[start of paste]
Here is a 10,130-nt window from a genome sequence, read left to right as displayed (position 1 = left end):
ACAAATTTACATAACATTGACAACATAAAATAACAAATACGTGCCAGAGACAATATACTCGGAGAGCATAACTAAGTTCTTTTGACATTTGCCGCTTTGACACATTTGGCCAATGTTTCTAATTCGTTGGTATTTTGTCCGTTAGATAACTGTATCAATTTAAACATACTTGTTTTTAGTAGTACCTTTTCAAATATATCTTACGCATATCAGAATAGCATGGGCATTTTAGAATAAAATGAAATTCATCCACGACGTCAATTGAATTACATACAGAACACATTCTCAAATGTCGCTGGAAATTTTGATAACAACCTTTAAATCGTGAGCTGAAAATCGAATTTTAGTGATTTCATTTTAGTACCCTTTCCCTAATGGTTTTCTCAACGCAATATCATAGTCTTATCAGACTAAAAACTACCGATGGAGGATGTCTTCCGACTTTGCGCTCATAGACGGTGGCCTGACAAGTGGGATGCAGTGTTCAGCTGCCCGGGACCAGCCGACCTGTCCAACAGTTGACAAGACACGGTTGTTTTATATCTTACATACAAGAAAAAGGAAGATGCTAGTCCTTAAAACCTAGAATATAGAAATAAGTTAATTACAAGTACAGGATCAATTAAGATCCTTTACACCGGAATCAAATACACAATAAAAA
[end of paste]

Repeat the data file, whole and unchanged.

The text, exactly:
Here is a 10,130-nt window from a genome sequence, read left to right as displayed (position 1 = left end):
ACAAATTTACATAACATTGACAACATAAAATAACAAATACGTGCCAGAGACAATATACTCGGAGAGCATAACTAAGTTCTTTTGACATTTGCCGCTTTGACACATTTGGCCAATGTTTCTAATTCGTTGGTATTTTGTCCGTTAGATAACTGTATCAATTTAAACATACTTGTTTTTAGTAGTACCTTTTCAAATATATCTTACGCATATCAGAATAGCATGGGCATTTTAGAATAAAATGAAATTCATCCACGACGTCAATTGAATTACATACAGAACACATTCTCAAATGTCGCTGGAAATTTTGATAACAACCTTTAAATCGTGAGCTGAAAATCGAATTTTAGTGATTTCATTTTAGTACCCTTTCCCTAATGGTTTTCTCAACGCAATATCATAGTCTTATCAGACTAAAAACTACCGATGGAGGATGTCTTCCGACTTTGCGCTCATAGACGGTGGCCTGACAAGTGGGATGCAGTGTTCAGCTGCCCGGGACCAGCCGACCTGTCCAACAGTTGACAAGACACGGTTGTTTTATATCTTACATACAAGAAAAAGGAAGATGCTAGTCCTTAAAACCTAGAATATAGAAATAAGTTAATTACAAGTACAGGATCAATTAAGATCCTTTACACCGGAATCAAATACACAATAAAAA